In what could be billed the most star-studded Tony Awards in years, the show turned out to be just mildly entertaining. Kevin Spacey did what he could to keep both the theater audience and home audience entertained, however most of the bits including the opening musical number fell mostly flat despite being littered with cameos by stars such as Stephen Colbert, Whoopi Goldberg, and the greatest Oscars host of all time Billy Crystal. An excellent Johnny Carson impersonation from Spacey almost salvaged his performance as the host, although much of the self-deprecating humor throughout the show still left much to be desired. The closing number, a duet between Kevin Spacey and Patti LuPone, summed up the nights as all of the night’s winners were called to the stage where they stood awkwardly unsure of what to do or where to stand.
The cast performances on the other hand show how the theatre and musicals remain transcendent among modern entertainment choices. From the beautiful and soul filled vocals of Eva Noblezada as Kim in the revival Miss Saigon to the choreography of Natasha Pierre’s the Great Comet of 1812 and how incredible it is to see such a large ensemble move in unison undoubtable left its mark on this viewer. All this, despite the fact that the Hello Dolly production only managed to produce a solo from David Hyde Pierce (rumored to be due to difficulties in re-staging for Radio City). Much to the disappointment of the audience there was no performance from Bette Midler which, according to my Broadway Insider, was a questionable move when she had an audience clamoring to see her.
Speaking of Bette Midler, she followed up her non-performance with an acceptance speech that was teetering on obnoxious. Her acceptance of her Tony, which many considered to be a shoe in was at times funny, but her refusal to be played off almost seemed self-serving and ungracious.
Some of the highlights of the night also included:
• An amazing performance from Eva Noblezada from the revival of Miss Saigon, who at the young age of 21 earned her first Tony nomination and has a bright future on the stage.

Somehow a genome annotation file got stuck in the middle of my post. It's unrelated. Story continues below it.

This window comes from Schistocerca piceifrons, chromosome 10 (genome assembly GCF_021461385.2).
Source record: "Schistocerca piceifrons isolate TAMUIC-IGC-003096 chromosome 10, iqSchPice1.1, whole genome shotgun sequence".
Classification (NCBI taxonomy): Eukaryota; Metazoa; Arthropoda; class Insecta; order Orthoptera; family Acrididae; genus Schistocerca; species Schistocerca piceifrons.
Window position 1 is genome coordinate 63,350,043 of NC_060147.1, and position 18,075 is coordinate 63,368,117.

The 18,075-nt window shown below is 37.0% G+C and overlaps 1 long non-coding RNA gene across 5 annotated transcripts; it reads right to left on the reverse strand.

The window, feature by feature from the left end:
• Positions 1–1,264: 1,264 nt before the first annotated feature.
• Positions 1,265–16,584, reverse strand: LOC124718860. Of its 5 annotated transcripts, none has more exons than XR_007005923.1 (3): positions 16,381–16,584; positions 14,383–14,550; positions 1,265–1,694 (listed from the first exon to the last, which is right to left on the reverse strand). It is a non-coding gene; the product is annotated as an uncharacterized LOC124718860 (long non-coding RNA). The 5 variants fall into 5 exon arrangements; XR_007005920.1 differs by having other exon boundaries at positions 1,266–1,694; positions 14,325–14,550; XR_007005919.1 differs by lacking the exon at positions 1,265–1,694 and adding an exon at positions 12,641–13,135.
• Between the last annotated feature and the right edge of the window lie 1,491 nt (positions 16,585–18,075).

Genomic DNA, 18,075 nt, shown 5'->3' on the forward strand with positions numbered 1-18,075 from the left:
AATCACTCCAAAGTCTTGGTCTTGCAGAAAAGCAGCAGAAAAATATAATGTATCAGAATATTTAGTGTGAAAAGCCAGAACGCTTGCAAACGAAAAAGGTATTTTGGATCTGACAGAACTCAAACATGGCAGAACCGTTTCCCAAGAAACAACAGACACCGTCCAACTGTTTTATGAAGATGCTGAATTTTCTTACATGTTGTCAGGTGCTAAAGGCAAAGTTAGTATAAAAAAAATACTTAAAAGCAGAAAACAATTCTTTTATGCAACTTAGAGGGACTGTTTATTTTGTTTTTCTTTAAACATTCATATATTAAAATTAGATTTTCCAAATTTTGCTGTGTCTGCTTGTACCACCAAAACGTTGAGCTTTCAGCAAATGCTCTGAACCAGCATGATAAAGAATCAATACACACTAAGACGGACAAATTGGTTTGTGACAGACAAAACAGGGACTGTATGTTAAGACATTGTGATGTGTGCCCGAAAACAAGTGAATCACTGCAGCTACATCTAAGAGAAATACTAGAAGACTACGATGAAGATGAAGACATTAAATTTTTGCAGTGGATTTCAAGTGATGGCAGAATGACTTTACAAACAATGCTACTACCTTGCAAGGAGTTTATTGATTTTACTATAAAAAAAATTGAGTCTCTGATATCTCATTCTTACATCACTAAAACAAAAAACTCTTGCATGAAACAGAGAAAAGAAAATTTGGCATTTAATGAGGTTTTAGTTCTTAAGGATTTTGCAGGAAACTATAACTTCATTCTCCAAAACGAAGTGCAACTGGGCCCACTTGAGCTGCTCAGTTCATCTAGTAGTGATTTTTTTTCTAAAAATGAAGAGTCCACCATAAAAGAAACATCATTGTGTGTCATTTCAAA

• Stephen Colbert provided some relevant and political laughs at the expense of the current administration.
• Cynthia Nixon who won for Best Performance by an Actress in a Featured Role in a Play gave an acceptance speech in which she reminded us how “eerily prescient” her play The Little Foxes is in the current political landscape and how currently powerful people “eat the earth and the people on it.”
• Ben Platt who won for Best Performance by an Actor in a Leading Role in a Musical struck as both as sincere and heartfelt, while delivering a great message to the young and old alike “the things that make you strange are the things that make you powerful.”
• Good Ole Aunt Jackie finally won her Tony in her fourth nomination. Laurie Metcalf a great stage actress better known by her beloved role in TVs “Roseanne” finally came away with a Tony for Best Performance by an Actress in a Leading Role in a Play: A Doll’s House, Part 2.
Lastly there was indeed a Frank Underwood citing near the end of the night, in what should have been saved as the show capper. Frank Underwood delivered the line of the night joking, “I want to get the hell out of here, before Bette Midler thanks anyone else,” then adding “Oh damn! I think I said that one out loud.”
A further round up of the winners include:
Best Play: Oslo
Best Musical: Dear Evan Hansen
Best Book of a Musical: Dear Evan Hansen — Steven Levenson
Best Original Score: Dear Evan Hansen — Music & Lyrics: Benj Pasek & Justin Paul
Best Revival of a Play: August Wilson’s Jitney
Best Revival of a Musical: Hello, Dolly!
Best Performance by an Actor in a Leading Role in a Play: Kevin Kline, Present Laughter
Best Performance by an Actress in a Leading Role in a Play: Laurie Metcalf, A Doll’s House, Part 2
Best Performance by an Actor in a Leading Role in a Musical: Ben Platt, Dear Evan Hansen
Best Performance by an Actress in a Leading Role in a Musical: Bette Midler, Hello, Dolly!
Best Performance by an Actor in a Featured Role in a Play: Michael Aronov, Oslo
Best Performance by an Actress in a Featured Role in a Play: Cynthia Nixon, Lillian Hellman’s The Little Foxes
Best Performance by an Actor in a Featured Role in a Musical: Gavin Creel, Hello, Dolly!
Best Performance by an Actress in a Featured Role in a Musical: Rachel Bay Jones, Dear Evan Hansen
Best Scenic Design of a Play: Nigel Hook, The Play That Goes Wrong
Best Scenic Design of a Musical: Mimi Lien, Natasha, Pierre & The Great Comet of 1812
Best Costume Design of a Play: Jane Greenwood, Lillian Hellman’s The Little Foxes
Best Costume Design of a Musical: Santo Loquasto, Hello, Dolly!
Best Lighting Design of a Play: Christopher Akerlind, Indecent
Best Lighting Design of a Musical: Bradley King, Natasha, Pierre & The Great Comet of 1812
Best Direction of a Play: Rebecca Taichman, Indecent
Best Direction of a Musical: Christopher Ashley, Come From Away
Best Choreography: Andy Blankenbuehler, Bandstand
Best Orchestrations: Alex Lacamoire, Dear Evan Hansen